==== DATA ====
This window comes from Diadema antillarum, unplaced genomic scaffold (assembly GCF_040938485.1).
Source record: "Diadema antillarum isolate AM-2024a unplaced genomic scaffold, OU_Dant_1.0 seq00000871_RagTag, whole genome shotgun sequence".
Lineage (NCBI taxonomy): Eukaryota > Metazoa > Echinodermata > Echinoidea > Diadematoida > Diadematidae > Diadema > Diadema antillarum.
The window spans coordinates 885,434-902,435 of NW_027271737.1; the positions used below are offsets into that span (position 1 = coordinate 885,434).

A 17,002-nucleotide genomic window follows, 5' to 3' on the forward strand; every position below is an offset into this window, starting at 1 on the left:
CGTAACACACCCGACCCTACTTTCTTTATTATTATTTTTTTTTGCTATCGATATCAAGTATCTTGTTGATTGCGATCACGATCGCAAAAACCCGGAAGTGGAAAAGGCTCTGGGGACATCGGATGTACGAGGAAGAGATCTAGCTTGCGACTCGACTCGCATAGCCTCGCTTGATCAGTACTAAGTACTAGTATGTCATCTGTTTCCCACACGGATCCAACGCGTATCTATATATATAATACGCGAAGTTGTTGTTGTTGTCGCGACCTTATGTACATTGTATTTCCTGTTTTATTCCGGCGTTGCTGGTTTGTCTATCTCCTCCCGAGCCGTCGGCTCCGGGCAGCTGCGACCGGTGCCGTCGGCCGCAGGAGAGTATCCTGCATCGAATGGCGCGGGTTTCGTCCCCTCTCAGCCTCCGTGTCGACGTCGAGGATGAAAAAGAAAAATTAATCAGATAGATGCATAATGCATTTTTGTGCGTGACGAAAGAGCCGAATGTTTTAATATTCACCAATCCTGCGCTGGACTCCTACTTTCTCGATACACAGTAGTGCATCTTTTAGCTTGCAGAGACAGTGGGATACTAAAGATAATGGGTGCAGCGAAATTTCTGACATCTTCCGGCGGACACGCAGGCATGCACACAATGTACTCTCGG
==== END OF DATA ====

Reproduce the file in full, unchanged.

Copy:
This window comes from Diadema antillarum, unplaced genomic scaffold (assembly GCF_040938485.1).
Source record: "Diadema antillarum isolate AM-2024a unplaced genomic scaffold, OU_Dant_1.0 seq00000871_RagTag, whole genome shotgun sequence".
Lineage (NCBI taxonomy): Eukaryota > Metazoa > Echinodermata > Echinoidea > Diadematoida > Diadematidae > Diadema > Diadema antillarum.
The window spans coordinates 885,434-902,435 of NW_027271737.1; the positions used below are offsets into that span (position 1 = coordinate 885,434).

A 17,002-nucleotide genomic window follows, 5' to 3' on the forward strand; every position below is an offset into this window, starting at 1 on the left:
CGTAACACACCCGACCCTACTTTCTTTATTATTATTTTTTTTTGCTATCGATATCAAGTATCTTGTTGATTGCGATCACGATCGCAAAAACCCGGAAGTGGAAAAGGCTCTGGGGACATCGGATGTACGAGGAAGAGATCTAGCTTGCGACTCGACTCGCATAGCCTCGCTTGATCAGTACTAAGTACTAGTATGTCATCTGTTTCCCACACGGATCCAACGCGTATCTATATATATAATACGCGAAGTTGTTGTTGTTGTCGCGACCTTATGTACATTGTATTTCCTGTTTTATTCCGGCGTTGCTGGTTTGTCTATCTCCTCCCGAGCCGTCGGCTCCGGGCAGCTGCGACCGGTGCCGTCGGCCGCAGGAGAGTATCCTGCATCGAATGGCGCGGGTTTCGTCCCCTCTCAGCCTCCGTGTCGACGTCGAGGATGAAAAAGAAAAATTAATCAGATAGATGCATAATGCATTTTTGTGCGTGACGAAAGAGCCGAATGTTTTAATATTCACCAATCCTGCGCTGGACTCCTACTTTCTCGATACACAGTAGTGCATCTTTTAGCTTGCAGAGACAGTGGGATACTAAAGATAATGGGTGCAGCGAAATTTCTGACATCTTCCGGCGGACACGCAGGCATGCACACAATGTACTCTCGG